Buying alcohol in supermarkets: Time for N.J. to crack the monopoly and enter 21st Century | Commentary | -- Your State. Your News.

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Buying alcohol in supermarkets: Time for N.J. to crack the monopoly and enter 21st Century

dohertyLINDA060710_optBY LINDA DOHERTY

The State Legislature will consider a proposal to ease half-century-old restrictions on the ability of neighborhood supermarkets to sell alcoholic beverages. The "New Jersey Supermarket Economic Development Act" would gradually permit the Garden State to join the 45 other states in the nation and incrementally raise the current cap of 2 licenses to 10 over a 10-year period for supermarkets. It is time for New Jersey to enter the 21st Century.

The New Jersey Food Council strongly believes this measure will promote the free flow of commerce, add more convenience to the customer, provide greater enforcement to prevent underage sales and promote growth in the supermarket industry that has seen flat sales recently in New Jersey. Supermarket companies employ almost 250,000 N.J. residents, provide quality health coverage to the workforce and are the anchors of the community. Many are eager to grow in New Jersey, creating more jobs and spurring additional economic development.

There is no question the measure is supported by the public. In fact, a recent Monmouth University Polling Institute survey showed that more than three out of every four (76%) shoppers who purchase alcohol beverages would like to see sales at their local supermarket. A strong majority (56%) of all New Jersey residents supports the change in law. (The complete survey can be found at

So what is the problem and why hasn't this simple change in the state's liquor laws been made already? The answer is simple: The "chosen few" — a protected class of New Jersey packaged goods owners — such as Buy Rite with 50 licenses — are working day and night to influence legislators and protect their monopoly.

Their opposition is transparent as they tell legislators that passage of the bill will harm their sales. The question for legislators, however, is why should THIS particular class of citizens receive protection over so many others? Many supermarkets now have pharmacies. The chain pharmacies compete. Many supermarkets have in-store bakeries, pizza shops, flower shops and deli counters. Local bakeries, pizzerias, florists and delicatessens receive no protection. What makes liquor store owners so special?

And yet every drug chain, big box store, warehouse club and dollar store all sell milk, bread and other groceries items. Liquor stores sell food stuff, too. Where is the outrage? Simply, it is called competition.

In order to protect their monopoly, liquor store owners have gone so far as to say that supermarket stores would be lax in enforcement of underage sales. FBI studies demonstrate that policies and procedures to prevent underage sales to minors are much more successfully enforced by supermarkets than small corner liquor stores. In fact, a New Jersey OPRA request showed no violations over a two year period by grocery stores in comparison to over 550 violations in the same time period by liquor stores that predominantly include underage sale of alcohol. This is because supermarkets have security features on cash registers and stricter carding policies to prevent underage sales.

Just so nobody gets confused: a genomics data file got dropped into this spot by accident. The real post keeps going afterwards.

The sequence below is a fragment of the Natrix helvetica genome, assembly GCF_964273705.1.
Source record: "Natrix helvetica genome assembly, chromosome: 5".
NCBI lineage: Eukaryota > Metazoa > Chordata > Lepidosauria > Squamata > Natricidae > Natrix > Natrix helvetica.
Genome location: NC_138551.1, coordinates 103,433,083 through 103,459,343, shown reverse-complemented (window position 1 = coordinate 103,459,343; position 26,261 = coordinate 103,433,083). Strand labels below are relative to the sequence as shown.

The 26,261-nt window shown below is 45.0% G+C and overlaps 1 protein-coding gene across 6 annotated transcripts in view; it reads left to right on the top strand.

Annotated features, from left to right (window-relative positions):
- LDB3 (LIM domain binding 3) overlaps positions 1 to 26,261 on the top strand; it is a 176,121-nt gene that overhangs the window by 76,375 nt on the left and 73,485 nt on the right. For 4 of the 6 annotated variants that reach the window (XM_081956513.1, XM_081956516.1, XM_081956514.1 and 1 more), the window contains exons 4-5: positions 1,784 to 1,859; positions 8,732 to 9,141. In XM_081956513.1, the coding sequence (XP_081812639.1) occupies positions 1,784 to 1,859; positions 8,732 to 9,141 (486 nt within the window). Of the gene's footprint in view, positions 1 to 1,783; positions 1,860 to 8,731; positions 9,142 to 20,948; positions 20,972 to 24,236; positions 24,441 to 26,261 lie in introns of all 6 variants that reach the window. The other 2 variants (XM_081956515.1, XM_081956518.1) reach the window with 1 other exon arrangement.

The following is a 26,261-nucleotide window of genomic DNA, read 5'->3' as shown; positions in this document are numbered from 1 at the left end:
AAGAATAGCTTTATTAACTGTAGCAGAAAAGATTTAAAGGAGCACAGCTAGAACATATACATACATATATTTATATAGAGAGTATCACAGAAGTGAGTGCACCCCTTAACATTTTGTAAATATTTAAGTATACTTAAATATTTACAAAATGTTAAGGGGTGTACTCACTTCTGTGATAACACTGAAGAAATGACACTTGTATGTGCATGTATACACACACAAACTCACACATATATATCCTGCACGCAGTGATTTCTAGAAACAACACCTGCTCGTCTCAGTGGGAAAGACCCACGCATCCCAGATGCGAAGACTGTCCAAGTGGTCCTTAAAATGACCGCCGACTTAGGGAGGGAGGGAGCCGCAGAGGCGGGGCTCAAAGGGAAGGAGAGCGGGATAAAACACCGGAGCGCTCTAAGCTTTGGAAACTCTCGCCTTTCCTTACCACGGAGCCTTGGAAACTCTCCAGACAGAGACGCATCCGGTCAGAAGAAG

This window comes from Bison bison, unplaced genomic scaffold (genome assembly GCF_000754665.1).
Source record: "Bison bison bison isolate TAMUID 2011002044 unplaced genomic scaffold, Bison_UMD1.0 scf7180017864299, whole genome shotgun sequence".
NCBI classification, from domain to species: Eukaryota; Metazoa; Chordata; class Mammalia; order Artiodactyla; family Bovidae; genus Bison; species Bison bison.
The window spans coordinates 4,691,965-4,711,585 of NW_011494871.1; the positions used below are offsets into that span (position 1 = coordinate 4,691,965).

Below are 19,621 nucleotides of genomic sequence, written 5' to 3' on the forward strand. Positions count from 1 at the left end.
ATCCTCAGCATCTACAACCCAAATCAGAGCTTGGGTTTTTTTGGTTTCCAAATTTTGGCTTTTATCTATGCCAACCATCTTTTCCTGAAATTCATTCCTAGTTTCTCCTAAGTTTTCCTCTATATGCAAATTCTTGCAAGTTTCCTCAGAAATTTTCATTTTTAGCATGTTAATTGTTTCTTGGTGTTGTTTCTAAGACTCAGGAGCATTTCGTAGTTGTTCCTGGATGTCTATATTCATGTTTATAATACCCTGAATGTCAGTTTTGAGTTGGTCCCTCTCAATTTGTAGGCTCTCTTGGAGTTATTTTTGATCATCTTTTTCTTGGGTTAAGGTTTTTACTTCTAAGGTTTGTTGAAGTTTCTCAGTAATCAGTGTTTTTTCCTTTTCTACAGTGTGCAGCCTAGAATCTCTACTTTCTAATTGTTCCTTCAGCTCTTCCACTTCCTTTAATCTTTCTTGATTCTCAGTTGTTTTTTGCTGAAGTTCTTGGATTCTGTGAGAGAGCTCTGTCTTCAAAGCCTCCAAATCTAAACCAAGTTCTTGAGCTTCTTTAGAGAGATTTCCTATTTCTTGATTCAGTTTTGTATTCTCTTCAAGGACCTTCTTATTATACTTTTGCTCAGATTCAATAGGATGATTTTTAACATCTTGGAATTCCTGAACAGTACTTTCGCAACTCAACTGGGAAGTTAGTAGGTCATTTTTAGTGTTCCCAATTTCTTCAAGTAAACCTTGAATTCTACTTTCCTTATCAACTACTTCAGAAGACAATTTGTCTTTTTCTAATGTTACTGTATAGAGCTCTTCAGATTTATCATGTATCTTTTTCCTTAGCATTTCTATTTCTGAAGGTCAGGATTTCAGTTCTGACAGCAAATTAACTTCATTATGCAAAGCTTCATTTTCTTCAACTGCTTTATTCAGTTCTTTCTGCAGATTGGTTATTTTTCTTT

We suggest New Jersey join 45 other states that have competitive liquor laws and open a revenue stream that is being strangled by the packaged goods and wholesale liquor lobby. This would result in more competition, convenience for shoppers and a windfall of revenue for the state.

For most grocery stores, lifting the current cap of two retail packaged goods licenses to ten over a ten year period would fix a closed and anti-competitive liquor system and create a new and much needed source of funding to the State Budget. Currently, there are dormant liquor licenses throughout the state that sit unused. Unlike other states that have open and transparent liquor markets, the anti-competitive N.J. liquor system leaves money on the table as these licenses sit idle and the sales tax revenue that goes with them is unrealized in the State's coffers.

In lifting the license cap and activating some of theses dormant licenses, the state would generate millions of dollars in new revenue. During a time when our state revenues have plummeted, we believe that the option for supermarkets to sell beer and wine is a reasonable one as it is in almost every state in the nation.

New Jersey prides itself as being progressive on public policy issues. NJ consumers clearly want change and need to demand why liquor licensing laws are protected and uncompetitive.

Linda Doherty is President of the New Jersey Food Council

Comments (8)
8 Tuesday, 09 November 2010 10:31
One side politicians talk about improving small business, and one side they want to give licenses to big chain supermarkets. A quick queston to Linda, who is benefiting by giving license to supermarkets, does the sales of liqour will increase ? does state will get more money by giving license ?

Why not state start selling directly so state will save & get every penny.
7 Tuesday, 17 August 2010 21:10
Gregg Burke
I want to say, as a owner of a small mom and pop wine shop, thanks to the people of NJ for their unwavering support of small independant business. Linda you are a PR flack, it is your job to demonize your opponent and try to sway public opinion. But the people of NJ love their communities, we take pride in our local shpping districts. So please stop the hard sell we love our state and our Mom & Pop shops. So again I thank the people of NJ for their support of independant business.
6 Wednesday, 09 June 2010 11:55